Open & Inclusive. For several years now, the trend in new product development has been to breakdown traditional barriers that are impediments to successful innovation. One of these barriers has been a mindset to try to contain innovation “within the four walls.” The concept of open innovation assumes that in a world of widely distributed knowledge, companies cannot afford to rely entirely on their own research, resources and intellectual property. Instead, they should buy or license processes or inventions (i.e. patents) from other companies. Similarly, they should license, joint venture or even spin-off internal inventions they are not able to use. Best practice new product development companies eagerly embrace the notion of open innovation, and tend to consistently reap the benefits from it.

Customer Participatory. Customers can and should play an integral part in new product development and best practice new product companies recognize this reality. They are adept at finding lead users in their respective industries to help them commercialize their inventions. At its most extreme, customer participation could include engaging with your most visionary customers to actually co-design new products, enabling them to shape future products and services to more uniquely meet their needs. Some leading new products companies even provide toolkits for their customers to help them design very specific solutions for themselves.


Achieving balance by avoiding extremes is important in most facets of business, and new product development is no exception. The word “balance” in this context refers to the portfolio of new products that eventually emerges. Specifically, best practice companies seek to balance their new product development pipelines and portfolios across the following dimensions.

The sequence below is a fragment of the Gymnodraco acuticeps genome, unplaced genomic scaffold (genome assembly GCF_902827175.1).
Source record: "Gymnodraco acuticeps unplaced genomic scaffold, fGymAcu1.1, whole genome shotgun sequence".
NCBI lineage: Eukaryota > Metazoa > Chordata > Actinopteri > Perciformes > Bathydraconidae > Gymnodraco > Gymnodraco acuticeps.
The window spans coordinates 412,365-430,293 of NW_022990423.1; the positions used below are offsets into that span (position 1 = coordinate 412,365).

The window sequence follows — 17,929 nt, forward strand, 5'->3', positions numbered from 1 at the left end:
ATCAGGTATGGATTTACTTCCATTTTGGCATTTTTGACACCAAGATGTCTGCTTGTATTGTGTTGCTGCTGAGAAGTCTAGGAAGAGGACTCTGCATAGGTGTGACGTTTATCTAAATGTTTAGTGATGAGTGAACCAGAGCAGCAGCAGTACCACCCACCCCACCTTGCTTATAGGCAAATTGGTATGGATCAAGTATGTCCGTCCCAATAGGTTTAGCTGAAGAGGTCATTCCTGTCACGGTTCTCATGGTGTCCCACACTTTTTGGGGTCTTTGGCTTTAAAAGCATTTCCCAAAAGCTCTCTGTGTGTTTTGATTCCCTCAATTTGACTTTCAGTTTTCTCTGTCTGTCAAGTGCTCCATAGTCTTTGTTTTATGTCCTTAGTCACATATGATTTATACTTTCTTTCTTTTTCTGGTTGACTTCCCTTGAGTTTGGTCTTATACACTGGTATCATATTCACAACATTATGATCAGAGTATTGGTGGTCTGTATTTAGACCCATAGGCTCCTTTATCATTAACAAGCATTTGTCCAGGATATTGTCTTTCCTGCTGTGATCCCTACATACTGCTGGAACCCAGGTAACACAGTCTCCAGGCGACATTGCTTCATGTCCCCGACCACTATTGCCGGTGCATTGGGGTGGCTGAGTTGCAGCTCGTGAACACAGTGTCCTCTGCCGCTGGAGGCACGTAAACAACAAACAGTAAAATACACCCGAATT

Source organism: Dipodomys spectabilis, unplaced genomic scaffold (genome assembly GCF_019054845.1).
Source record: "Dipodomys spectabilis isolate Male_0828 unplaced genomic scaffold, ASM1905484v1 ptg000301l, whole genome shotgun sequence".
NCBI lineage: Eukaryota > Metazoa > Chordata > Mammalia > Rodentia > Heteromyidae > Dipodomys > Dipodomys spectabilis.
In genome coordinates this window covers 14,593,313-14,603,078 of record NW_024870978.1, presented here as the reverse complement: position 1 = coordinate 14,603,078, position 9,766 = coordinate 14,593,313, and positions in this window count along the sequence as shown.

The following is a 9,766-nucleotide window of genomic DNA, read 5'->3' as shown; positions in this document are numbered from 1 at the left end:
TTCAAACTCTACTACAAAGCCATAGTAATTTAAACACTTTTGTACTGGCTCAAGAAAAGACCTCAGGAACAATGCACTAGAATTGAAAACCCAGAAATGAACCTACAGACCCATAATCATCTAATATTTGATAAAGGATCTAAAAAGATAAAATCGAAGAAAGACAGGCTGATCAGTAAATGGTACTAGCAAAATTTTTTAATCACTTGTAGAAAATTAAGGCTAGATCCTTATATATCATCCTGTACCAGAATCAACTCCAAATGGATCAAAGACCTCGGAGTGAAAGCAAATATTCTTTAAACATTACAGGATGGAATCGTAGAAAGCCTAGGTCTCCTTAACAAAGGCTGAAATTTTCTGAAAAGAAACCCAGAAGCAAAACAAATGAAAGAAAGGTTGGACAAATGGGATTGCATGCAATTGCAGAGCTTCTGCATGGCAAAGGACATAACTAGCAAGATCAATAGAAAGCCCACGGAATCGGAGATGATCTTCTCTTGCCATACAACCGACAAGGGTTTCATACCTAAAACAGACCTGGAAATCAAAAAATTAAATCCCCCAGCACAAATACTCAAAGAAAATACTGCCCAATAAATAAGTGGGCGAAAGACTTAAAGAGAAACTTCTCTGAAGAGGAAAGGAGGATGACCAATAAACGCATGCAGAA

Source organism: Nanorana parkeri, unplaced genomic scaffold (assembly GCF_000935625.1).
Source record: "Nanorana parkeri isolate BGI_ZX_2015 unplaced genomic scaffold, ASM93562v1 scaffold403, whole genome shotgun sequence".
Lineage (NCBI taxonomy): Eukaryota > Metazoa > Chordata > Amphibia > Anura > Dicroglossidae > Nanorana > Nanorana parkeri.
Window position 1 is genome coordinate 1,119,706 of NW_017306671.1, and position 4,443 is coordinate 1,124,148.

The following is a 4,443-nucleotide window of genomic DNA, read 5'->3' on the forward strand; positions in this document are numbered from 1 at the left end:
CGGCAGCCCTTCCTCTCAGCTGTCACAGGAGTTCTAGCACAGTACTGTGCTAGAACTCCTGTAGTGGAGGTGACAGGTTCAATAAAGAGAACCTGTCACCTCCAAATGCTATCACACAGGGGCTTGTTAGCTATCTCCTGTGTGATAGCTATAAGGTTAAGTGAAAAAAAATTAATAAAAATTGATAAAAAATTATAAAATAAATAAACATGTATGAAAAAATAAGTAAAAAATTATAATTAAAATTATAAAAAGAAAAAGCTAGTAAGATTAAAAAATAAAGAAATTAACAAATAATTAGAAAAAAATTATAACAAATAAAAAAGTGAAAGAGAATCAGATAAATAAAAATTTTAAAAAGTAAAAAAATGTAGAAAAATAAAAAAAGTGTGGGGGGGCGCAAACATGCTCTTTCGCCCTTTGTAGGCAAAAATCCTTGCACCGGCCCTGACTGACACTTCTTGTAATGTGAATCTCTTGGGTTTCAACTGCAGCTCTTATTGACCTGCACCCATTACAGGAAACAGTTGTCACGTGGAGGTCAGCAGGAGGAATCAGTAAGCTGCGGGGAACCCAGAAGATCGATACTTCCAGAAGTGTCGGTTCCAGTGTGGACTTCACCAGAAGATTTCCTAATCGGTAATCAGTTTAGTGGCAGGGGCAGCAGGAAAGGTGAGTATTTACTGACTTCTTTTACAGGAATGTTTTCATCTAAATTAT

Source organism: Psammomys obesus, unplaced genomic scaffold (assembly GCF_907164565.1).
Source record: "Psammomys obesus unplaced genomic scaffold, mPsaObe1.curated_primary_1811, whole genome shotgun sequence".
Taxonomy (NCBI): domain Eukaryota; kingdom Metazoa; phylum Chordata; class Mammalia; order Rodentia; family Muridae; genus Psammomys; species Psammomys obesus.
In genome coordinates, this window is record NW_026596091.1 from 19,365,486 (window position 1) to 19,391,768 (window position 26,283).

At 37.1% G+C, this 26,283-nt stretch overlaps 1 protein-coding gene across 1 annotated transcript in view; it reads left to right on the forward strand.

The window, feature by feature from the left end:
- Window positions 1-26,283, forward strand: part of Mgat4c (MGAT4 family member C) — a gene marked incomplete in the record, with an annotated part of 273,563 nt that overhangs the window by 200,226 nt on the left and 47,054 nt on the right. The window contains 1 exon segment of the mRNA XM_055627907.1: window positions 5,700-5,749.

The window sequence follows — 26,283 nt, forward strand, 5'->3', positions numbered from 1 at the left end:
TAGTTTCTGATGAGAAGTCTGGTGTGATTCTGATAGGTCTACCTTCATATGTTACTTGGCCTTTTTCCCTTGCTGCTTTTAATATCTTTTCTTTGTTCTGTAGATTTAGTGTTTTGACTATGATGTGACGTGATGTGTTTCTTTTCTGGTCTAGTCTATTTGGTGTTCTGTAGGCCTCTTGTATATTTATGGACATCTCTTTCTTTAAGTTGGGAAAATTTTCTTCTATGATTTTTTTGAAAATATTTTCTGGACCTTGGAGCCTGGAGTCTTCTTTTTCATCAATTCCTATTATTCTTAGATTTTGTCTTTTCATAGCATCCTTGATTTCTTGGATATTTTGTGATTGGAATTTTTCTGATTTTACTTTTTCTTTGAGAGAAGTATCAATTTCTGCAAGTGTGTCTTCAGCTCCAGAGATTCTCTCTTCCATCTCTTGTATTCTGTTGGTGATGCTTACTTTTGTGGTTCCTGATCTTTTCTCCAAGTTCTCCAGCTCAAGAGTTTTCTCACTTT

Time Horizon. It is important to strike a balance between the need for major new product launches that may take several years to launch with the need for quick-hit wins to drive next quarter’s financial performance. Best practice companies realize the importance of both objectives and—to use a baseball analogy—attempt to hit in a few singles in addition to the eventual homerun. In fact, they often tend to use the former to finance and pave the way for the latter.

Risk/Reward Profile. Closely related to time horizon is risk/reward profile. There is arguably no business activity that is mired in more uncertainty than new product development. Naturally, this uncertainty manifests itself in the form of business risk. Companies need to make sure their new product/service pipelines have an appropriate mix of “sure things” (that likely represent smaller opportunities) in addition to the high-potential opportunities that are far less certain. No two companies’ risk/reward profile is identical, but it is important to identify where on the spectrum you want to be, and to plan accordingly in order to achieve it.

Level of Stretch. How far away from your base business should you venture when it comes to new product development? Play it too safe with “flavor of the day line extensions” and you will likely end up with incremental innovation—and potentially incremental returns. Stray too far in search of impact and transformation and you may not succeed at all. As with risk/reward, it is important to proactively identify where on this continuum is right for your organization, and ensure your new product strategy is in line with this destination.